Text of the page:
Enteropathogen Resource Integration Center (ERIC): bioinformatics support for research on biodefense-relevant enterobacteria
Jeremy D. Glasner1,*, Guy Plunkett, III2, Bradley D. Anderson1, David J. Baumler1, Bryan S. Biehl1, Valerie Burland1,2, Eric L. Cabot1, Aaron E. Darling3, Bob Mau1, Eric C. Neeno-Eckwall1, David Pot4, Yu Qiu5, Anna I. Rissman1, Sara Worzella1, Sam Zaremba4, Joel Fedorko4, Tom Hampton4, Paul Liss1, Michael Rusch1, Matthew Shaker4, Lorie Shaull4, Panna Shetty4, Silpa Thotakura4, Jon Whitmore4, Frederick R. Blattner1,2, John M. Greene4 and Nicole T. Perna1,2
1Genome Center, University of Wisconsin, 425G Henry Mall, Madison, Madison, WI 53703, 2Laboratory of Genetics, University of Wisconsin, 425G Henry Mall, Madison, WI 53706, USA, 3University of Queensland, Institute for Molecular Bioscience, St Lucia Q 4072, Australia, 4SRA International, Inc., 11300 Rockville Pike, Suite 501, Rockville MD 20852 and 5University of California, San Diego, Bioengineering, 9500 Gilman Drive, La Jolla, CA 92093, USA
*To whom correspondence should be addressed. Tel: +1 608 890 0171; Fax: +1 608 890 0167; Email: email@example.com
Received September 28, 2007. Revised October 17, 2007. Accepted October 18, 2007.
ERIC, the Enteropathogen Resource Integration Center (www.ericbrc.org), is a new web portal serving as a rich source of information about enterobacteria on the NIAID established list of Select Agents related to biodefense—diarrheagenic Escherichia coli, Shigella spp., Salmonella spp., Yersinia enterocolitica and Yersinia pestis. More than 30 genomes have been completely sequenced, many more exist in draft form and additional projects are underway. These organisms are increasingly the focus of studies using high-throughput experimental technologies and computational approaches. This wealth of data provides unprecedented opportunities for understanding the workings of basic biological systems and discovery of novel targets for development of vaccines, diagnostics and therapeutics. ERIC brings information together from disparate sources and supports data comparison across different organisms, analysis of varying data types and visualization of analyses in human and computer-readable formats.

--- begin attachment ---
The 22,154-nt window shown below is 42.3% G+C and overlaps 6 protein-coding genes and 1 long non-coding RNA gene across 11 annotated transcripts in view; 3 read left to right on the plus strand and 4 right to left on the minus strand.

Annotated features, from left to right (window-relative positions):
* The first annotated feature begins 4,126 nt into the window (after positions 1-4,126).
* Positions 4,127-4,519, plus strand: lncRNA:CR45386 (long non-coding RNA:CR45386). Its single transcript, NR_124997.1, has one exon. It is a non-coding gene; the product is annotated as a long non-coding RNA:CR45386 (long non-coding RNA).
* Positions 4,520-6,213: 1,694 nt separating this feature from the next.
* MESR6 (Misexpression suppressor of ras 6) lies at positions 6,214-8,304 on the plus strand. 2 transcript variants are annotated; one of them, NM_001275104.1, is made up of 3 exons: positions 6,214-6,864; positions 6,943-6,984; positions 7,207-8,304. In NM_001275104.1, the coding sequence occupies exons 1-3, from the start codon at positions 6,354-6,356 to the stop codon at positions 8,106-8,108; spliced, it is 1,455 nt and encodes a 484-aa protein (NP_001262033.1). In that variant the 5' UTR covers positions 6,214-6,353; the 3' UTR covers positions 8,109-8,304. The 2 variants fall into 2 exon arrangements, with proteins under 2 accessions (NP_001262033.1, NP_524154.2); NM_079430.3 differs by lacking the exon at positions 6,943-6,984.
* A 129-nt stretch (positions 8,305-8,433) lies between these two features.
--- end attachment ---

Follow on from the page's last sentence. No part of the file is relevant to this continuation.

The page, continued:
Nucleic Acids Research, doi:10.1093/nar/gkm973. This is an Open Access article distributed under the terms of the Creative Commons Attribution Non-Commercial License (http://creativecommons.org/licenses/by-nc/2.0/uk/).